CHAPTER 4

Representative Authors and Texts

Rarely do we find men who willingly engage in hard, solid thinking. There is an almost universal quest for easy answers and half-baked solutions. Nothing pains some people more than having to think. — Martin Luther King, Jr.

OVERVIEW

In the Course Description, the College Board acknowledges that there is "no recommended or required reading list for an AP English Language and Composition course." However, they do give a list of authors that is "designed to illustrate the possibilities of nonfiction prose."

The purpose of this chapter is to give you a sense of the diversity of literature you will encounter on the AP English Language exam. In preparing for the exam, look to read a variety of texts, even if you only read partial texts. Many of the older works are in the public domain and can be found online. If you have an e-reader, you can download them easily. And don't overlook the fact that a public library is still an amazing place. I am sure that even the smallest local library is going to have many works by these writers on its shelves.

ABOUT THE LITERATURE

Most of the selections you will read will be nonfiction, but as that overall genre has changed dramatically over the years, a diverse spectrum indeed awaits you. This is not to say that you will never see a poem or a fictional selection on the exam. You might. But it will not be typical.

(Continues…)


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Table of Contents

About Our Book v

About Our Author vi

Part I Introduction

Chapter 1 Keys for Success on the AP English Language and Composition Exam 3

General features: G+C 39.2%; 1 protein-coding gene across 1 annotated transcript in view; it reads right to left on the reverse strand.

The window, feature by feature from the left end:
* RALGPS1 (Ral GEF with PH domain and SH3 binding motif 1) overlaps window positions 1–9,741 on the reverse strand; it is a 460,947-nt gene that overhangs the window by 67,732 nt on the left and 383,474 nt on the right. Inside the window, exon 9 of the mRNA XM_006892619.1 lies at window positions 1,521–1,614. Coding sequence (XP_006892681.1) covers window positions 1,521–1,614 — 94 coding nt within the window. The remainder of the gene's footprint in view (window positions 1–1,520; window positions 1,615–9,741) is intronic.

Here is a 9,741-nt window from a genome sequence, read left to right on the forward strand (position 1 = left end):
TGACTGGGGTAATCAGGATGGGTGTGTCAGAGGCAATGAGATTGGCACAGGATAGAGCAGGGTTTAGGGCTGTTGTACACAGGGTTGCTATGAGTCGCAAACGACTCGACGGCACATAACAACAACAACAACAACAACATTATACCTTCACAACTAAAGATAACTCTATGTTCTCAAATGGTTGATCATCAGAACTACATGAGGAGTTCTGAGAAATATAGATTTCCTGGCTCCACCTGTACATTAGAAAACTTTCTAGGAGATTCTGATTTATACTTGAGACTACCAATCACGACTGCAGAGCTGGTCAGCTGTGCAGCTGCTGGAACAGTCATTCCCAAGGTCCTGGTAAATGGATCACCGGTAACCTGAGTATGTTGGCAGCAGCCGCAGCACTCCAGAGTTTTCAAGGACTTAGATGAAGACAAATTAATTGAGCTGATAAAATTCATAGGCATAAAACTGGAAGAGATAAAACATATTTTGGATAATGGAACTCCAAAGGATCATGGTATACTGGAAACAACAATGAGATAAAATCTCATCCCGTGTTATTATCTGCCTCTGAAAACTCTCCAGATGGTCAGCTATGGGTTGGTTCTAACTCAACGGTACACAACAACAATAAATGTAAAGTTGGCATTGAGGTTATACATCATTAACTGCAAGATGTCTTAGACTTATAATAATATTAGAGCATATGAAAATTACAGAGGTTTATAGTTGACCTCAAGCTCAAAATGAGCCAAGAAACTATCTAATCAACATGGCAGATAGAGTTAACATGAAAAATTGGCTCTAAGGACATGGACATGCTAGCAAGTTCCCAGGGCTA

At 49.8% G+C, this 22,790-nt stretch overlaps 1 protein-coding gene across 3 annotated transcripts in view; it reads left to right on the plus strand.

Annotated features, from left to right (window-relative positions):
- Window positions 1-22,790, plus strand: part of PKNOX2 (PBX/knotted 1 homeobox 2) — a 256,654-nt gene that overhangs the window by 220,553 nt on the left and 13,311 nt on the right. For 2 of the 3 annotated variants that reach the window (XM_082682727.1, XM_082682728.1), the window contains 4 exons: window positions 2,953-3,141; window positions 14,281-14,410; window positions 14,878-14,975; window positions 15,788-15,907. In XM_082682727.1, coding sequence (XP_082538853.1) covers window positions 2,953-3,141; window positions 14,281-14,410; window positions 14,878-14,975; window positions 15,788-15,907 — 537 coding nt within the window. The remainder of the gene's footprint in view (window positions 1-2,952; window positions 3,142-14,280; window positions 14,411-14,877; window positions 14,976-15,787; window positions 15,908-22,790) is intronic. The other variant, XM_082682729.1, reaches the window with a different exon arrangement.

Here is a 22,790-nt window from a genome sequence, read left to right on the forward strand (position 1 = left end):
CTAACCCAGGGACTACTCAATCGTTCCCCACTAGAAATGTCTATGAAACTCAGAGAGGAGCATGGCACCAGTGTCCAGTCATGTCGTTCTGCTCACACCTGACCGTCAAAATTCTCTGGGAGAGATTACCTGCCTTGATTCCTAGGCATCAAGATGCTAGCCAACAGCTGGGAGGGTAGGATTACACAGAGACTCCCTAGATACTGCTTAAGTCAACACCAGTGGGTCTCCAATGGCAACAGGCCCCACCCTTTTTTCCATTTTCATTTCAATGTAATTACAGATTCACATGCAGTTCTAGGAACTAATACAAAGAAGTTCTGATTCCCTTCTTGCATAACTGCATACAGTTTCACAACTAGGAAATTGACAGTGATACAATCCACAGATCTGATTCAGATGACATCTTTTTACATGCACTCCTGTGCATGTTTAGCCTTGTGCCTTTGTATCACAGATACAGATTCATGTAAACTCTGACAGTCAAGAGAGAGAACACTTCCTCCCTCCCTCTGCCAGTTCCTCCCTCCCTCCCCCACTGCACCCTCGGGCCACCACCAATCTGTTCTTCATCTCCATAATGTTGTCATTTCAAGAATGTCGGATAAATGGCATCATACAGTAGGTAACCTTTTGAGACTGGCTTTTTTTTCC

Chapter 2 The Student's Tools: What You Can Do to Ensure Success 7

Chapter 3 Classifying Nonfiction: Genres, Patterns, and Purposes 11

Chapter 4 Representative Authors and Texts 21

Part II Elements of Argument, Style, and Rhetoric

Chapter 5 Basic Elements of Language 43

Chapter 6 Rhetoric and Rhetorical Strategies 53

Chapter 7 Logical Fallacies 71

Chapter 8 The Writer's Tools: Diction, Tone, Style, Imagery, and Figurative Language 75

Chapter 9 Syntax: Sentence Construction and Word Order 85

Chapter 10 Grammar Basics 93

Part III Analytical Reading and Thinking

Chapter 11 Engaged and Active Reading 113

Chapter 12 Enhancing Vocabulary 123

Chapter 13 The Value of Perspective: Why Point of View Matters 133

Chapter 14 The World of Ideas: Philosophies, Concepts, and Literary Themes 141

Chapter 15 Irony and Satire: Reading Between the Lines 161

Part IV Research and Writing

Chapter 16 Free-Response Questions 179

Chapter 17 Essay Basics: Creating Excellence Through - Structure, Style, and Voice 193

Chapter 18 Citing and Documenting Sources Effectively 221

Chapter 19 Free-Response Question 1: The Synthesis Essay 231

Chapter 20 Free-Response Question 2: Rhetorical Analysis 257

Chapter 21 Free-Response Question 3: The Persuasive Essay 269

Chapter 22 Six Tips for Better Essays 279

Part V Mastering the Multiple-Choice Section

Chapter 23 General Test-Taking Strategies 285

Chapter 24 Types of Questions in the Multiple-Choice Section 289

Chapter 25 Practice Multiple-Choice Questions 295

Reiteration: Advice Worth Restating 315

References 319

Online Practice Exam rea.com/studycenter